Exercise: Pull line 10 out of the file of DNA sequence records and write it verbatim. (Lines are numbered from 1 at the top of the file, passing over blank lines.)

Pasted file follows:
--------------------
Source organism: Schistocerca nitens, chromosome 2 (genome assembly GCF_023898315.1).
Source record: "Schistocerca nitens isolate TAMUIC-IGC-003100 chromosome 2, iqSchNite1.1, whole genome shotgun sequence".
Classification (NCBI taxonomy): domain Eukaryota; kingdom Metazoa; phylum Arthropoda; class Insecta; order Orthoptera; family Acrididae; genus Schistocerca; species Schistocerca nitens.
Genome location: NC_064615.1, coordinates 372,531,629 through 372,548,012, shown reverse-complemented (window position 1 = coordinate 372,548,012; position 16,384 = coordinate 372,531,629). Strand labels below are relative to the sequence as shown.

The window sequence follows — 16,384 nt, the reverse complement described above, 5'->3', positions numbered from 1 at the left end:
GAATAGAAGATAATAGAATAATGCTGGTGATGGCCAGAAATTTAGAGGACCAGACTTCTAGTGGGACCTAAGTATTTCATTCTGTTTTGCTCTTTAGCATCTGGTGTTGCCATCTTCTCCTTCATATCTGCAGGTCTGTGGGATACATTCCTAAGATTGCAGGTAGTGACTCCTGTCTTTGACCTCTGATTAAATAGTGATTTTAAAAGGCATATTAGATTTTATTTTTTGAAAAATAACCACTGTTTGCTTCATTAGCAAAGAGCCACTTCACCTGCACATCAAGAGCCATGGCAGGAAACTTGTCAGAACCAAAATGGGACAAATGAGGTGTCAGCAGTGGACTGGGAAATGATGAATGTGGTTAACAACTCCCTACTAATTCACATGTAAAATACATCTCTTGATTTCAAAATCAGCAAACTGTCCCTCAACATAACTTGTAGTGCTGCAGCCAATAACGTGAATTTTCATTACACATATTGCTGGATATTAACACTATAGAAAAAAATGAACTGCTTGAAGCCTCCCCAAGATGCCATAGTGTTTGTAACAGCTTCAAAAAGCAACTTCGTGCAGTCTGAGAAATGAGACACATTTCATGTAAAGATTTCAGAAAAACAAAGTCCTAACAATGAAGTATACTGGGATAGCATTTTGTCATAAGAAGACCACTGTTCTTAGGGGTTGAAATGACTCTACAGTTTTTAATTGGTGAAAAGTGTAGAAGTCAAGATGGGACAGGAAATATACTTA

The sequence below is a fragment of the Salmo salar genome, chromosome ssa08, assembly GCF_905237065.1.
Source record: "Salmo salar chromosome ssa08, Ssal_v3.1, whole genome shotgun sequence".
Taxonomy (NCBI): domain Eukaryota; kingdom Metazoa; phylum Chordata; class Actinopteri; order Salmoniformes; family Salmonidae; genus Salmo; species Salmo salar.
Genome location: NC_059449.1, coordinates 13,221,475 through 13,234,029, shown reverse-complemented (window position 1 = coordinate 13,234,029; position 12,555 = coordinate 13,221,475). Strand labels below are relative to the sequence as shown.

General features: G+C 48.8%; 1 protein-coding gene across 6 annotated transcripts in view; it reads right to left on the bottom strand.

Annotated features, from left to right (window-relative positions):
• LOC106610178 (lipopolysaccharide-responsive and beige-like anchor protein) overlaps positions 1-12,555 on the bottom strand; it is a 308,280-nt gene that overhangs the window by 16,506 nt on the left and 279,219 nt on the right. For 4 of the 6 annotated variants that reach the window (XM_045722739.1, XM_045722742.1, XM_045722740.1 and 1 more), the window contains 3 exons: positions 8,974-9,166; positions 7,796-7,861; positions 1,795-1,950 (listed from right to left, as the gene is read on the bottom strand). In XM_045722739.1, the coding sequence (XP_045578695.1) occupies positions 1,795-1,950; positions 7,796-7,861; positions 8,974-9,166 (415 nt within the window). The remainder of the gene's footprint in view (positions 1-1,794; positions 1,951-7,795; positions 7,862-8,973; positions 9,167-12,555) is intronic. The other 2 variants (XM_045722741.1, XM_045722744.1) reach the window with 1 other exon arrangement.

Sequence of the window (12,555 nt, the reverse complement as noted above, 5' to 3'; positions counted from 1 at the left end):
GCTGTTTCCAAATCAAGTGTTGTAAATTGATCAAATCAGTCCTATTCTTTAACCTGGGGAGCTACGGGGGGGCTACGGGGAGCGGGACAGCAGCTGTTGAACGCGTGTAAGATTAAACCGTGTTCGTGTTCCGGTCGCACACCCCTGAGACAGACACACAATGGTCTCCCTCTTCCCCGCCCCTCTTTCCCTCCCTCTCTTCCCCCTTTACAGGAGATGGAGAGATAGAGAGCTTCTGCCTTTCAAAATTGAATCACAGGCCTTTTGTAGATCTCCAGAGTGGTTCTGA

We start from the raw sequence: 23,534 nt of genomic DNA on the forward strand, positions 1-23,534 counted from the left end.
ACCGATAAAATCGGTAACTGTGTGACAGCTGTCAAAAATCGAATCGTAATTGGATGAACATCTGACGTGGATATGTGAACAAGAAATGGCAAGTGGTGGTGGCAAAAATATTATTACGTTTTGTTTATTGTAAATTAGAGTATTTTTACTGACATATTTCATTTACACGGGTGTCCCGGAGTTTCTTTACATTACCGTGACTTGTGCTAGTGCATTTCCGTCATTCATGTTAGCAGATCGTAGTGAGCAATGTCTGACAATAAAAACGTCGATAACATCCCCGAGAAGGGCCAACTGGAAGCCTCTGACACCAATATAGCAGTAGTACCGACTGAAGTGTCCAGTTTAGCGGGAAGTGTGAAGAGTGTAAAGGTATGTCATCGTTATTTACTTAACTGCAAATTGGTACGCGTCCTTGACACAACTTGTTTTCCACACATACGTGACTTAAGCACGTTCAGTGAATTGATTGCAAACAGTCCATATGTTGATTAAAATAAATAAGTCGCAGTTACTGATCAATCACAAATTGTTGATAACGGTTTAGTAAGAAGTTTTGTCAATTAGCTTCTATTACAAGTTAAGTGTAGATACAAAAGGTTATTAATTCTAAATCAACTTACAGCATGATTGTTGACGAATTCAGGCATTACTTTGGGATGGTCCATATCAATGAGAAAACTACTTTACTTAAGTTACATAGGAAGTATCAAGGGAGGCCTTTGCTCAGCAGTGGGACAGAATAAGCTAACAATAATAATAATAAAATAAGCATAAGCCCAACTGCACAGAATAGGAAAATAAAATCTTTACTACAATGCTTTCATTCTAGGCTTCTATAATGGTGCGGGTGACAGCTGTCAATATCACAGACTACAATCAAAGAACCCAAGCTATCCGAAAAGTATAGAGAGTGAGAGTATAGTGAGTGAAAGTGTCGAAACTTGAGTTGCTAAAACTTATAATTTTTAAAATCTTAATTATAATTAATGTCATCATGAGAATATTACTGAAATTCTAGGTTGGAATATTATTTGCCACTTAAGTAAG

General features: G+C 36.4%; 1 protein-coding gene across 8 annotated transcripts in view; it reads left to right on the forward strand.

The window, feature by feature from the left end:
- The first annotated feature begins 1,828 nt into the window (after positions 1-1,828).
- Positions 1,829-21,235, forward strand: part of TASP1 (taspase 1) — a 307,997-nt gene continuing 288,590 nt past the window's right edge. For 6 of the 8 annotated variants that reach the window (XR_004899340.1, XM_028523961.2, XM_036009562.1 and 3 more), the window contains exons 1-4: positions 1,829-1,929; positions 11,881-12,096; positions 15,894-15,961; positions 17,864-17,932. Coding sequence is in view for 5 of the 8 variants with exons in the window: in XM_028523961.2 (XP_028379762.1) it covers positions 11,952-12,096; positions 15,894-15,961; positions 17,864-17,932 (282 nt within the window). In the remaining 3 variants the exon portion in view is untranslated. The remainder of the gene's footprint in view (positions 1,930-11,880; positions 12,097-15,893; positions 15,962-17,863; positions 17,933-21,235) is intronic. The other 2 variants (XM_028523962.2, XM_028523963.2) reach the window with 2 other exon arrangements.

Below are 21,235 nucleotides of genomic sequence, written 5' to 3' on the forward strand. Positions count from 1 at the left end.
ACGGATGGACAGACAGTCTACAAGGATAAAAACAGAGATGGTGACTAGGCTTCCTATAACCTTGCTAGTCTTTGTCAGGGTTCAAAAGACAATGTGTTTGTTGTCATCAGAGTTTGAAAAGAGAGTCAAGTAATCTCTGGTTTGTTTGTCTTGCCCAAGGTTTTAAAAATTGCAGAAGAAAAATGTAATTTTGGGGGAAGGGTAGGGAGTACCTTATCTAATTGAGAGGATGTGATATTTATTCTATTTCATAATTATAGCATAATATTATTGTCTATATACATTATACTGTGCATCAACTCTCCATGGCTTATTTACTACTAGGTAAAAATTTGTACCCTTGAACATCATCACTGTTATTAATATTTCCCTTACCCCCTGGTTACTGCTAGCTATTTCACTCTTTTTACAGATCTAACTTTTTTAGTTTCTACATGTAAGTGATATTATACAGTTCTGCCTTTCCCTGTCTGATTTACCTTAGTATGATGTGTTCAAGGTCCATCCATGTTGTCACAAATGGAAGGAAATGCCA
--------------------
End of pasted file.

Genome location: NC_059449.1, coordinates 13,221,475 through 13,234,029, shown reverse-complemented (window position 1 = coordinate 13,234,029; position 12,555 = coordinate 13,221,475). Strand labels below are relative to the sequence as shown.